When the Pandemic hit in March 2020, the Permanent Placements Index stood at just over 50, before it plunged to an all-time low of below 10. Fast forward to March 2022, 2 years on from the onset of Covid and the Permanent Placements Index is hovering in the mid-’60s. Whilst the fact that companies are hiring remains a positive stance, labour and skills shortages mean there’s no end in sight to the deep-seated workforce challenges facing the UK economy.
Permanent and Temp Placements Slowed in March
The latest survey data from KPMG and The Recruitment and Employment Confederation pointed to softer expansions in both permanent staff appointments and temp billings across the UK in March. The Permanent Placements Index signalled an increase in permanent staff appointments across the UK for the thirteenth successive month in March. However, the rate of growth and salaries slipped for the fourth month in a row and was the slowest since March 2021. The Midlands registered the sharpest increase in permanent placements of all four monitored English regions with London running at second place.
Vacancies Continue to Rise
The seasonally adjusted Total Vacancies Index posted well above the neutral 50.0 level at 71.2 in March, signalling a sharp and accelerated rise in overall vacancies across the UK. The strongest expansion in demand was signalled for permanent staff in the private sector and the ONS reports that vacancies were up +114% to 1,318,000 when compared to the same period a year ago. Pre pandemic, the ONS reported 811,000 vacancies in the three months to February 2020.
Hiring is strong across all sectors monitored, with IT & Computing, Accounting/Financial and Engineering recording the steepest increase in demand for permanent staff. The softest rise in both permanent and temporary staff demand was seen in Retail.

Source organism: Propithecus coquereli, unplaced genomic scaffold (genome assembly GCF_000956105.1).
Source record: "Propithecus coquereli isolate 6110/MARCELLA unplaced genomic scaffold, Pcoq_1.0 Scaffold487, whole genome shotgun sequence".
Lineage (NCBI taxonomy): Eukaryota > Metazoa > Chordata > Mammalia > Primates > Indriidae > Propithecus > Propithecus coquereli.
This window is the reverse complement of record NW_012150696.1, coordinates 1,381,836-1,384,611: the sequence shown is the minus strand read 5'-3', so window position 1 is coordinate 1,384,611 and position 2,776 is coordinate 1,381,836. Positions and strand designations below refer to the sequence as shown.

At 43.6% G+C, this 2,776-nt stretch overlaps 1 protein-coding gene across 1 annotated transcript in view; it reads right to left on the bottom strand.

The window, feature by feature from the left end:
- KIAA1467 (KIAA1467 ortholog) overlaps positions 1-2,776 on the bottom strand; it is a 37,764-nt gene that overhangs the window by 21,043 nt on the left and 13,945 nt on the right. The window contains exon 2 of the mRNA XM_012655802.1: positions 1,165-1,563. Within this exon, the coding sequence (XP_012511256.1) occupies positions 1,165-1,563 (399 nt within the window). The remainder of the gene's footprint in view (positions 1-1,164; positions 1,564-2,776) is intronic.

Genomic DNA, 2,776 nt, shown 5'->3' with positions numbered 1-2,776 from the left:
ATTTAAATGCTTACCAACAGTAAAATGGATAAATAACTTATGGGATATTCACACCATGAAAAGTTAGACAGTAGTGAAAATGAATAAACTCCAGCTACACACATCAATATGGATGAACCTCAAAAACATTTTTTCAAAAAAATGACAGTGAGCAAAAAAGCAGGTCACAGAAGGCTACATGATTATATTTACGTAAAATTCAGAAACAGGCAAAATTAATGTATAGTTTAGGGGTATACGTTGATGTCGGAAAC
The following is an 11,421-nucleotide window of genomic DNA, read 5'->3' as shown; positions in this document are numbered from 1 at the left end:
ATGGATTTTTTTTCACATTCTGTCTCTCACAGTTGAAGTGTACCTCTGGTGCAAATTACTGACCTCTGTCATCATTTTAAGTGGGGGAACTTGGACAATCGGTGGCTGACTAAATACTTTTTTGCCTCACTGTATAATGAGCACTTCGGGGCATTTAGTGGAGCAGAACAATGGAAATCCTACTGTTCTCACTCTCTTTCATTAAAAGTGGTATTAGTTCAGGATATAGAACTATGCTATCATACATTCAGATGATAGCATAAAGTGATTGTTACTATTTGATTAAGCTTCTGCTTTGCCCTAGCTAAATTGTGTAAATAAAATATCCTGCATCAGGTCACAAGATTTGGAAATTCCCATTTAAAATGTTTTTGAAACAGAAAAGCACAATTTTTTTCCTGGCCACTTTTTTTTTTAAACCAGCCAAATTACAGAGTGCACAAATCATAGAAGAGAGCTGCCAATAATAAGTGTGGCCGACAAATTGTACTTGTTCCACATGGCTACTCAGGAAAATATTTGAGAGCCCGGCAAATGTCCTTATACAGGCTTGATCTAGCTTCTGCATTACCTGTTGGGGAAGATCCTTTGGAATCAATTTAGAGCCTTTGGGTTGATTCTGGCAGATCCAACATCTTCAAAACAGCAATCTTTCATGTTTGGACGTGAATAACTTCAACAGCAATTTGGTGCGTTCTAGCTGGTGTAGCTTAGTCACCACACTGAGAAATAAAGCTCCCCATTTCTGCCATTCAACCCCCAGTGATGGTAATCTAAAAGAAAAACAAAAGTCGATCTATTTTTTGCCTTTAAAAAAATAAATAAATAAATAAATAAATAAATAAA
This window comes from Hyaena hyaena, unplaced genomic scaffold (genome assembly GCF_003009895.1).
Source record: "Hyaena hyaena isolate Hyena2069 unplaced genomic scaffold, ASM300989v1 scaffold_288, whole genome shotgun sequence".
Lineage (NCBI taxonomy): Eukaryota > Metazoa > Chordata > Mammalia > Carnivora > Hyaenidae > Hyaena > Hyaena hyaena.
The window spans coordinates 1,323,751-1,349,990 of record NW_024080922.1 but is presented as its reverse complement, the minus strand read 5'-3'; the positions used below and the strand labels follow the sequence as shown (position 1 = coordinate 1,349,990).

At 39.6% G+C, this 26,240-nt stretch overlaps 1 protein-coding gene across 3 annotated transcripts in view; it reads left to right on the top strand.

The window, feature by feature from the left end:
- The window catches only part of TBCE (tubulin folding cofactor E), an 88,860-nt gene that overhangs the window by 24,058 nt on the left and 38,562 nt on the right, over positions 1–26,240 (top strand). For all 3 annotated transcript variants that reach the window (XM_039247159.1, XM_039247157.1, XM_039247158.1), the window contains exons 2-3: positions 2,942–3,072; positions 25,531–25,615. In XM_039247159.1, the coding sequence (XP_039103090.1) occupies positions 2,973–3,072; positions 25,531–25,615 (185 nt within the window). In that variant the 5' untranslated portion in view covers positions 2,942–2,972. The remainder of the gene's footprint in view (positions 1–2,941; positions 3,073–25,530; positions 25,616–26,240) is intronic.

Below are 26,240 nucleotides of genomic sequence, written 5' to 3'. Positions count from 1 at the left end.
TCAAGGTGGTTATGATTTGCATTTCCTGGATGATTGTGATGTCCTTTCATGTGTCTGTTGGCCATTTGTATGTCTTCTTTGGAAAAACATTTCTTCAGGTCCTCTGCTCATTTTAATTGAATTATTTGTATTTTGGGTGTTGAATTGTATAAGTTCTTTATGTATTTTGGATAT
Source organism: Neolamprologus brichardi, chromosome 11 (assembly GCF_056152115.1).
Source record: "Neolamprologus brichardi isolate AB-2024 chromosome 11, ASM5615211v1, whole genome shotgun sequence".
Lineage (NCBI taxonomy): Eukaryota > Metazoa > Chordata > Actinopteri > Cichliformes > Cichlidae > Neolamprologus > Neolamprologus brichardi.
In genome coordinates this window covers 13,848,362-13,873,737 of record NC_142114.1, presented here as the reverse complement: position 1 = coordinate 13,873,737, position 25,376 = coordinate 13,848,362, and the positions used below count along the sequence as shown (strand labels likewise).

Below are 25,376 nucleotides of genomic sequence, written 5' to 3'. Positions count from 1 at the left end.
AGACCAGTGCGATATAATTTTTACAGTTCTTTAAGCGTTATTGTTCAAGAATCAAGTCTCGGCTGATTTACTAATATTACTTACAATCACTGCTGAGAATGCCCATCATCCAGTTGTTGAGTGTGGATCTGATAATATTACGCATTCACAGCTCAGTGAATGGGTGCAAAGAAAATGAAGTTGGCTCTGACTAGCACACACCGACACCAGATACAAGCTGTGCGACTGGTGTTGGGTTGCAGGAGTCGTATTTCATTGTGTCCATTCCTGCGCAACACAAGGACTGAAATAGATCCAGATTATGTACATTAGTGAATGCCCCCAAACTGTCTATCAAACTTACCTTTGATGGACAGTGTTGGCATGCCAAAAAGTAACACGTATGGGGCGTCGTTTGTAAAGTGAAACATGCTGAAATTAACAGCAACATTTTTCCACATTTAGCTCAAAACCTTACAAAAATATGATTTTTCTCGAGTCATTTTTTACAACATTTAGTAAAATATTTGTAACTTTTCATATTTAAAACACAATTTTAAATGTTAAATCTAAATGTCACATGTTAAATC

Candidate Supply Continues to Decline
Candidate availability dropped below the neutral 50.0 threshold at 31.9 in March, down slightly from 32.0 in February, to signal a further steep drop in overall candidate supply. Candidate availability has now fallen in each of the past 13 months and demand for workers continues to outstrip supply amid a low unemployment rate. The sharpest fall in permanent candidate numbers was seen in London with reports that people are reluctant to switch roles due to uncertainty related to the pandemic and the Ukraine war.
Starting Salaries Inflation Hits Record Highs
Average salaries awarded to new permanent joiners increased substantially during March. Approximately 58% of hiring managers noted higher starting salaries with London seeing rapid increases from 76.9 on the Permanent Salaries Index in February to 78.9 in March. Data from the ONS showed that employee salaries (including bonuses) rose +4.8% year-on-year in the three months to January 2022.
Whilst it is heart-warming to see that the UK economy has bounced back from the shock of the pandemic, with GDP back to the levels seen in Q4 2019 and unemployment back to just 3.9%, we now have the threats of rising inflation and the cost-of-living crisis to contend with. While no one can be sure as to how much prices and salaries will rise, the Russian-Ukrainian war has further disrupted supply chains and pushed inflation up, affecting living standards even more across Europe. Although many businesses are doing what they can on pay, rising inflation is seriously impacting their ability to do so and a more sustainable strategy to ease the pressure on the economy and keep inflation down will be to focus on ensuring employment rates and hours worked recover to pre-pandemic levels.